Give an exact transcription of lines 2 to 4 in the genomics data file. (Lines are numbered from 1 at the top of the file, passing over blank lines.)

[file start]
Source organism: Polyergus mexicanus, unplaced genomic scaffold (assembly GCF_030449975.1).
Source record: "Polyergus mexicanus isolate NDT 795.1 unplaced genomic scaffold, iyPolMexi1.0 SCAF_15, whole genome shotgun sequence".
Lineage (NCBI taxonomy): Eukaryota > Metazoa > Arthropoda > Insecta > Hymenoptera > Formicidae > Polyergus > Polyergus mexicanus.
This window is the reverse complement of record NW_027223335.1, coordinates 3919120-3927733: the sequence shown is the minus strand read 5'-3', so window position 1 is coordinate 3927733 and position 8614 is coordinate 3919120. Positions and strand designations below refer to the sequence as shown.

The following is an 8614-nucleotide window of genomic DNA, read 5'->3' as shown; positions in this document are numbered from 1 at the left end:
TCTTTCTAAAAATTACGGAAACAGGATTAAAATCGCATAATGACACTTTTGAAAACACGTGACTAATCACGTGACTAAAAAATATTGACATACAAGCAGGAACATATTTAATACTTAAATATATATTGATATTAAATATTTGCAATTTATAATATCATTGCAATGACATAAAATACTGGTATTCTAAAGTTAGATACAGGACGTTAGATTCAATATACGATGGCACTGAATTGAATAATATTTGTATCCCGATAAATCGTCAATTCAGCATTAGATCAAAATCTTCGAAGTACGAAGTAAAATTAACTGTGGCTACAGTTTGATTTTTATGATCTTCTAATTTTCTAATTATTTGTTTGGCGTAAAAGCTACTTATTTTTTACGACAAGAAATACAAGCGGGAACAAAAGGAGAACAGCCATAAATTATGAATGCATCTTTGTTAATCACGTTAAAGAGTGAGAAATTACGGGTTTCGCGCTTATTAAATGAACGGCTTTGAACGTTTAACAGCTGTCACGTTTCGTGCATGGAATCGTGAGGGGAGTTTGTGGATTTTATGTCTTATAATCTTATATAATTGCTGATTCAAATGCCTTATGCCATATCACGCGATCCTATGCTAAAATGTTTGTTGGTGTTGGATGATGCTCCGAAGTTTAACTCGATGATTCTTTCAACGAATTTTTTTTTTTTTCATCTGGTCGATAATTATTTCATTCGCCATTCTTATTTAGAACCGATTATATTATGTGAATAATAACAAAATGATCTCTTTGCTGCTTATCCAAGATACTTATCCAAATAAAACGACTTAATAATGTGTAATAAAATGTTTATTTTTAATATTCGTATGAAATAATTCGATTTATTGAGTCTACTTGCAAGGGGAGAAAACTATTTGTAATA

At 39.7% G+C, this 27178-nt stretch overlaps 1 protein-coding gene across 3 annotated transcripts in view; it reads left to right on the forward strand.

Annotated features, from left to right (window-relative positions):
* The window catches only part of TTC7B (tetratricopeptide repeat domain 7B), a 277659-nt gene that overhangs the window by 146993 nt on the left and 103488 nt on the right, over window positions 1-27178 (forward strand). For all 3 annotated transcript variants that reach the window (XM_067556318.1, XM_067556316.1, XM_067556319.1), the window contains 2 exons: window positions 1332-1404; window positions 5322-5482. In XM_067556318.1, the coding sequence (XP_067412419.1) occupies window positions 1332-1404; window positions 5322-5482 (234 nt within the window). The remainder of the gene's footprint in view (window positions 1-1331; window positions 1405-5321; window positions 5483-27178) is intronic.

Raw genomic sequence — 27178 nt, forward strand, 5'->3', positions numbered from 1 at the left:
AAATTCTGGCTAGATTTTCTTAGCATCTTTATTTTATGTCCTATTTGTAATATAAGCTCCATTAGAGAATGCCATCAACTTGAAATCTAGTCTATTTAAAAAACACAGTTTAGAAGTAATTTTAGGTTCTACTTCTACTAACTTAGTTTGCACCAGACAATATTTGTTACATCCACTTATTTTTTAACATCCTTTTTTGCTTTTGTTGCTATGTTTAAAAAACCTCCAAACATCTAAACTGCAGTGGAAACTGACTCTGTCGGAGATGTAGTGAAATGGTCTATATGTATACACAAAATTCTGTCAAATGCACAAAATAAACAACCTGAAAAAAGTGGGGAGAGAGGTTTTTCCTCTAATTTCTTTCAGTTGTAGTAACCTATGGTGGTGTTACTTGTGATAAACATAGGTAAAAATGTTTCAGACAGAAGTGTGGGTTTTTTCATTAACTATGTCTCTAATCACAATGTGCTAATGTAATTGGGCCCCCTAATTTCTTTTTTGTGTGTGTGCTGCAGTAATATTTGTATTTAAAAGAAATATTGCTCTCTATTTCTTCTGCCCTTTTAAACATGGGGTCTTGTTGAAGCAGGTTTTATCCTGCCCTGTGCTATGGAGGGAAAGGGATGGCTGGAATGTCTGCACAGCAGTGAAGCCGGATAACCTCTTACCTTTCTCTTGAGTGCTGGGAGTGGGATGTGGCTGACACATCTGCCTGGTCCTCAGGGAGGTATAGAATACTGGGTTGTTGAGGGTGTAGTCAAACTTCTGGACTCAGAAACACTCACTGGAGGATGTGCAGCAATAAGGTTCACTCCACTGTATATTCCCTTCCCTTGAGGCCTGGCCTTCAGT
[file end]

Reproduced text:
Source record: "Polyergus mexicanus isolate NDT 795.1 unplaced genomic scaffold, iyPolMexi1.0 SCAF_15, whole genome shotgun sequence".
Lineage (NCBI taxonomy): Eukaryota > Metazoa > Arthropoda > Insecta > Hymenoptera > Formicidae > Polyergus > Polyergus mexicanus.
This window is the reverse complement of record NW_027223335.1, coordinates 3919120-3927733: the sequence shown is the minus strand read 5'-3', so window position 1 is coordinate 3927733 and position 8614 is coordinate 3919120. Positions and strand designations below refer to the sequence as shown.